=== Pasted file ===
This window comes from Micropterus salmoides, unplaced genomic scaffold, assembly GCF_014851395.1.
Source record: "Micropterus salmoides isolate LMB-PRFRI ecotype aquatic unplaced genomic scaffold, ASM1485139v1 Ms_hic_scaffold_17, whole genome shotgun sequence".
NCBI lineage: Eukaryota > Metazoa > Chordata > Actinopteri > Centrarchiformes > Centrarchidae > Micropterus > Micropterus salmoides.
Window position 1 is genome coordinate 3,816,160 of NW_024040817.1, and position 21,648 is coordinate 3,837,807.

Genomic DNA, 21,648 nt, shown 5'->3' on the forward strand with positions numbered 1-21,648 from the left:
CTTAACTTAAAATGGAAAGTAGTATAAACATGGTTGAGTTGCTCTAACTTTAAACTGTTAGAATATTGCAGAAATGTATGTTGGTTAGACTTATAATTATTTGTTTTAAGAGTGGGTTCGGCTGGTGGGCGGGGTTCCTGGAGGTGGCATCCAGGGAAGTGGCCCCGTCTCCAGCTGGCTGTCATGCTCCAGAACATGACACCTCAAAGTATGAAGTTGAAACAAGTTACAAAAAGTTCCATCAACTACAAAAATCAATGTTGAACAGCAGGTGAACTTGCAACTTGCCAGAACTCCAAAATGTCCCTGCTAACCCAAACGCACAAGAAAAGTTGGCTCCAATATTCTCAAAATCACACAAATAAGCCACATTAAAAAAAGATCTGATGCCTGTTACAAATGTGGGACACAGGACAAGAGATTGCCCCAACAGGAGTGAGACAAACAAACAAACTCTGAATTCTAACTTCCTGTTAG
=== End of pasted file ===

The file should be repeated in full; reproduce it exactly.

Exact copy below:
This window comes from Micropterus salmoides, unplaced genomic scaffold, assembly GCF_014851395.1.
Source record: "Micropterus salmoides isolate LMB-PRFRI ecotype aquatic unplaced genomic scaffold, ASM1485139v1 Ms_hic_scaffold_17, whole genome shotgun sequence".
NCBI lineage: Eukaryota > Metazoa > Chordata > Actinopteri > Centrarchiformes > Centrarchidae > Micropterus > Micropterus salmoides.
Window position 1 is genome coordinate 3,816,160 of NW_024040817.1, and position 21,648 is coordinate 3,837,807.

Genomic DNA, 21,648 nt, shown 5'->3' on the forward strand with positions numbered 1-21,648 from the left:
CTTAACTTAAAATGGAAAGTAGTATAAACATGGTTGAGTTGCTCTAACTTTAAACTGTTAGAATATTGCAGAAATGTATGTTGGTTAGACTTATAATTATTTGTTTTAAGAGTGGGTTCGGCTGGTGGGCGGGGTTCCTGGAGGTGGCATCCAGGGAAGTGGCCCCGTCTCCAGCTGGCTGTCATGCTCCAGAACATGACACCTCAAAGTATGAAGTTGAAACAAGTTACAAAAAGTTCCATCAACTACAAAAATCAATGTTGAACAGCAGGTGAACTTGCAACTTGCCAGAACTCCAAAATGTCCCTGCTAACCCAAACGCACAAGAAAAGTTGGCTCCAATATTCTCAAAATCACACAAATAAGCCACATTAAAAAAAGATCTGATGCCTGTTACAAATGTGGGACACAGGACAAGAGATTGCCCCAACAGGAGTGAGACAAACAAACAAACTCTGAATTCTAACTTCCTGTTAG